I understand that there was a selective fire version with a plastic shoulder stock that attached at two points at the rear of the grip frame. I believe it also contained a fire control lever that allowed for single shots or a three round burst. Would love to have seen one of those in action!

First rate overview of a rarely seen H&K pistol. Excellent photos as well.

I understand that there was a selective fire version with a plastic shoulder stock that attached at two points at the rear of the grip frame. I believe it also contained a fire control lever that allowed for single shots or a three round burst. Would love to have seen one of those in action!
You are correct. That is/was the HK VP70 (no "z"). The select lever is ON the stock. I never got to fire it, but I did get to see and handle one . HK USA has a room with one of every product they have ever made in it. Its called "the gray room". Guests and students attending training there ar given a tour, and are even allowed to touch the stuff!
I actually saw one of these pistols for sale yesterday at the gun show in Pensacola. Haven't seen one for a while.
Great review. Nice to know that Wolfe made a sprig set that improved things. Thanks for sharing al lthis nd doing the work to do so.

Yes the selector was on the stock of the "military and police " models. IIRC it was marked "1" and "3" to allow single shots or three shot bursts at a very high rate of fire.

Darn, now I need to look it up and have plenty to do today.


The "gray room" sounds like it would be a very cool place to be invited into!
Thanks for the kind comments, guys. I actually saw a semi-auto shoulder-stocked VP70 for sale in Canada a year or so ago. If my memory serves correctly it was one of 54 made—and had a price that reflected it too!
OK Ezell listed the cyclic rate on the Machine pistol version as 2200 rpm! That means a three shot burst is gone in well under a tenth of a second and that the magazine holds but six bursts. The stock Did allow semi auto or 3 shot burst only.....had it offered full auto the mag would have been empty in under one half a second.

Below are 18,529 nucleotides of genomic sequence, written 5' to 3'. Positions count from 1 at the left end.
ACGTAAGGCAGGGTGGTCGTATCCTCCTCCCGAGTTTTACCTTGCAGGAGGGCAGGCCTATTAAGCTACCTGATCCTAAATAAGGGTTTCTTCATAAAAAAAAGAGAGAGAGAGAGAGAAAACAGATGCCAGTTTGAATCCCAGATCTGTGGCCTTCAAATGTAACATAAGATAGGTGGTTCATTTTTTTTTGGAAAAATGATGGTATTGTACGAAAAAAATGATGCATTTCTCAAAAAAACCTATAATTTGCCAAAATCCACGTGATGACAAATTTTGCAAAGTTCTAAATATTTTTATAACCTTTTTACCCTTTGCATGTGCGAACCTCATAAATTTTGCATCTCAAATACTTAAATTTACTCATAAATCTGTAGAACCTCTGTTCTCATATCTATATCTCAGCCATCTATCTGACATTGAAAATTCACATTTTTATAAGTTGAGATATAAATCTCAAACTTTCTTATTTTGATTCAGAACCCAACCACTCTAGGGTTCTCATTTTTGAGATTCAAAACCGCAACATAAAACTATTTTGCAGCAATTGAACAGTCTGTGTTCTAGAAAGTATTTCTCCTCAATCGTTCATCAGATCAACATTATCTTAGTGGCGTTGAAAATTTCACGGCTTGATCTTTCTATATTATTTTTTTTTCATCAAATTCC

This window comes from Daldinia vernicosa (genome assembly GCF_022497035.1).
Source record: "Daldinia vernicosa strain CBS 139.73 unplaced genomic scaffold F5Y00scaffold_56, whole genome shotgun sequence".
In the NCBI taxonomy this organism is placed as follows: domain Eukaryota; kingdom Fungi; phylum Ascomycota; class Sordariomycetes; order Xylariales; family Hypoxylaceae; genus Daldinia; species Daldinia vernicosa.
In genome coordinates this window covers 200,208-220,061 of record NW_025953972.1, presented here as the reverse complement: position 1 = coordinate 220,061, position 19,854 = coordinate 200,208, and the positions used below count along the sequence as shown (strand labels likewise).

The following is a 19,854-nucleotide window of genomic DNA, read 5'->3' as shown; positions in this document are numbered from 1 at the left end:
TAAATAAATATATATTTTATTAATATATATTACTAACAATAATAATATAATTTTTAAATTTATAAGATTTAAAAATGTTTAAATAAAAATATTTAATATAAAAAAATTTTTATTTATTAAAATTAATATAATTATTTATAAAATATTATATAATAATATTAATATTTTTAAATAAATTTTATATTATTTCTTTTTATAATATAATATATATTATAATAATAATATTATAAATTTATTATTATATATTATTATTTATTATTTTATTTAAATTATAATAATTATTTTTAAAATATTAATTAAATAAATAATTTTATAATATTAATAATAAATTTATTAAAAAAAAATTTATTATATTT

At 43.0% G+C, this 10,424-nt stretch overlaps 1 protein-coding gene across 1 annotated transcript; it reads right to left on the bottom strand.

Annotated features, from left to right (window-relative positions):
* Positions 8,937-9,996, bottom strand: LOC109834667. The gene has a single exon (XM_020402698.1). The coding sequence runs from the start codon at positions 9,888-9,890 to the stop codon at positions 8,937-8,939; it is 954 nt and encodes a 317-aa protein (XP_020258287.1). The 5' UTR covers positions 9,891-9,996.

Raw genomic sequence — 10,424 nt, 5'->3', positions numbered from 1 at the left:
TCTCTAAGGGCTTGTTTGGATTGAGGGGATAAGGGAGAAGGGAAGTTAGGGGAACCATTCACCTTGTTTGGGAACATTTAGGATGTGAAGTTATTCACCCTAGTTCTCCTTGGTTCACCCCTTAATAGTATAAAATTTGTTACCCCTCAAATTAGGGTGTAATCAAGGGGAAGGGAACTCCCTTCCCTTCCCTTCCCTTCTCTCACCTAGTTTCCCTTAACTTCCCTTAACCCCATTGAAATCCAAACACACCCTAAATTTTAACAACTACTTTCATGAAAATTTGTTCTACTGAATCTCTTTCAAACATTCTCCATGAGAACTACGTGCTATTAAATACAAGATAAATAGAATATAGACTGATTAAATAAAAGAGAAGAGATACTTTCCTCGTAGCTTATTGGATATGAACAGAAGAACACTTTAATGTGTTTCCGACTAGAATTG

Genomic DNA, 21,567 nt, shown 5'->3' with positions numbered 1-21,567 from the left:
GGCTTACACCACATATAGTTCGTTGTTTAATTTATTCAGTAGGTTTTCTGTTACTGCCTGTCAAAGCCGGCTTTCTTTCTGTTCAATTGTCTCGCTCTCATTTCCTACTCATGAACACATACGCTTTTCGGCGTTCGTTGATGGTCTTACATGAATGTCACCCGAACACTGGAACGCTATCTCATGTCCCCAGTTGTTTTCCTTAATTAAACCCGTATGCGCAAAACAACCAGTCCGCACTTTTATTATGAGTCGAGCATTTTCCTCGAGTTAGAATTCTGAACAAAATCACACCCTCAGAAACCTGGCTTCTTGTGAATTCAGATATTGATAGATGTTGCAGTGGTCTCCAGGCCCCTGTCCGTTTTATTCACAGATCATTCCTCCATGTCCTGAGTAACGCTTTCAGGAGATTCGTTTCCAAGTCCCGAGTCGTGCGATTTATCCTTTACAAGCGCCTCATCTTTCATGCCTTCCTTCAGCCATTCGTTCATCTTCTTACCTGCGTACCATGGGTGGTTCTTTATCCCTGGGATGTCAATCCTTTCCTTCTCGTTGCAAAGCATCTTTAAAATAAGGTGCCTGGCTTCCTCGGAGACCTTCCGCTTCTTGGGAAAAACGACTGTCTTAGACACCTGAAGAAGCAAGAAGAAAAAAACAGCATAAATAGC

He also listed the muzzle velocity as the same as the P9's polygonal rifled barrel.

Loaded weight with stock fixed and a loaded magazine was 3.5 pounds.

The only person I met that claimed to have shot the Machine Pistol with stock claimed the burst was over so fast that one could keep all 3 shots on a kneeling man target or "Tombstone" at 25 meters. No idea if he was making it up or had actually shot one.

Now you have to wonder, what with the Volk's Pistol name, if there are a few 100,000 of these things with the stocks in warehouses somewhere in Germany to this very day.

Speaking of Volk's Pistols......a German buddy had a lower (frame) with fixed barrel that he used as a toy pistol in the early 1960's. They found it in the mud next to the Danube in Ulm. It appeared to be from the Gustav gas delayed blow back Volk's Pistol design.

Nice write up.

I picked one up about 1990. It is a very interesting pistol. Thanks for not getting hung up on the detachable stock. I found the info about the deep rifling insightful. I've had bullets keyhole with enough regularity it doesn't surprise me anymore. Could there be a relationship? I liked the way you compared it to more recent HKs. I've seen that happen at the range when I'm shooting it and another HK owner asks me about it.

Wow! First word that comes to mind is "Awesome"!!! There are "gun rooms" and then there is this.

Thanks for the look!
Fellow USAF NCO had one of these 38 years ago. Super pistol I think - except for the staple gun trigger. I would like to try one out with the Wolff spring replacement.
Thanks for the nudge Dragonfly. I took my pistol out to the range after work today.


Here's 36 rounds at 10 yards. Not quite as fast as I could pull the trigger but almost. As I haven't shot this pistol in at least a year so I'll take it. I need to shoot it more often. It's a fun pistol.
Had a chance to take it to the range today—it was a little breezy but not a bad day overall compared with most of this Spring. I hadn’t shot a handgun since last Fall so I was a little rusty for sure.

The pistol worked great with no issues in the 50 rounds of 124 gr. RUAG ammunition—it was my first time trying it. Recoil was a bit snappy but not unpleasant. After trying ten rounds to get a feel for the pistol I tried deliberately “staging” the trigger pull for better accuracy. It worked quite well, although there were a couple of times that I missed the stage and pulled straight through—they’re the ones at the 3 o’clock and 6 o’clock spots on the target at the 1:10 minute mark of the video below.

After that I tried some faster shooting—the long trigger pull makes it a challenge—and finished with some one-handed shooting. That was a wake-up call!

The pistol felt better shooting at the range than dry-firing at home, and the unusual front sight worked pretty well. It was a fun time!

Here’s a demo of the trigger pull.

Nice job with the videos and in demonstrating the trigger pull of the VP70Z.
Nice post! Interesting to learn about the new springs. I had one back in the early '90s. Worked perfectly with anything that I put through it, but the deeply concave shape of the trigger made it tiring for my fat finger to shoot much back the. I sold it off to a local Deputy who had Magnolia sports make him a custom nylon duty holster for it. One of my top ten guns that I regret selling...